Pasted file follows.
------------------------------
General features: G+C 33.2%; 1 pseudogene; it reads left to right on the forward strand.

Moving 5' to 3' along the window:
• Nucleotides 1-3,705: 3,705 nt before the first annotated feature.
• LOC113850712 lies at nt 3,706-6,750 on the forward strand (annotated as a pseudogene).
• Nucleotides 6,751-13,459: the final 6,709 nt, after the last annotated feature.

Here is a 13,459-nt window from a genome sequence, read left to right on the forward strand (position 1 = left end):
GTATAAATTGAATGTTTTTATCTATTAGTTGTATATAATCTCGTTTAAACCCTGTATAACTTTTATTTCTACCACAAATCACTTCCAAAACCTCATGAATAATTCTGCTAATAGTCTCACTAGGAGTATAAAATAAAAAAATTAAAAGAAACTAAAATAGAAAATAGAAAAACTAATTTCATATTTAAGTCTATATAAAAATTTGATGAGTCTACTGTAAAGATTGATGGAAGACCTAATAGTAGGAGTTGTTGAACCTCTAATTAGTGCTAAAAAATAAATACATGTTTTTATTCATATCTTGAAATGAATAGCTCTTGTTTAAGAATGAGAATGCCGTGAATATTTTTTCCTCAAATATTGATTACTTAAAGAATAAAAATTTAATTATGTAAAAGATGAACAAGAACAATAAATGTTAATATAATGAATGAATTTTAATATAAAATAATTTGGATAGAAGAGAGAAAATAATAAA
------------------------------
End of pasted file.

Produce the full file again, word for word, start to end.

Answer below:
General features: G+C 33.2%; 1 pseudogene; it reads left to right on the forward strand.

Moving 5' to 3' along the window:
• Nucleotides 1-3,705: 3,705 nt before the first annotated feature.
• LOC113850712 lies at nt 3,706-6,750 on the forward strand (annotated as a pseudogene).
• Nucleotides 6,751-13,459: the final 6,709 nt, after the last annotated feature.

Here is a 13,459-nt window from a genome sequence, read left to right on the forward strand (position 1 = left end):
GTATAAATTGAATGTTTTTATCTATTAGTTGTATATAATCTCGTTTAAACCCTGTATAACTTTTATTTCTACCACAAATCACTTCCAAAACCTCATGAATAATTCTGCTAATAGTCTCACTAGGAGTATAAAATAAAAAAATTAAAAGAAACTAAAATAGAAAATAGAAAAACTAATTTCATATTTAAGTCTATATAAAAATTTGATGAGTCTACTGTAAAGATTGATGGAAGACCTAATAGTAGGAGTTGTTGAACCTCTAATTAGTGCTAAAAAATAAATACATGTTTTTATTCATATCTTGAAATGAATAGCTCTTGTTTAAGAATGAGAATGCCGTGAATATTTTTTCCTCAAATATTGATTACTTAAAGAATAAAAATTTAATTATGTAAAAGATGAACAAGAACAATAAATGTTAATATAATGAATGAATTTTAATATAAAATAATTTGGATAGAAGAGAGAAAATAATAAA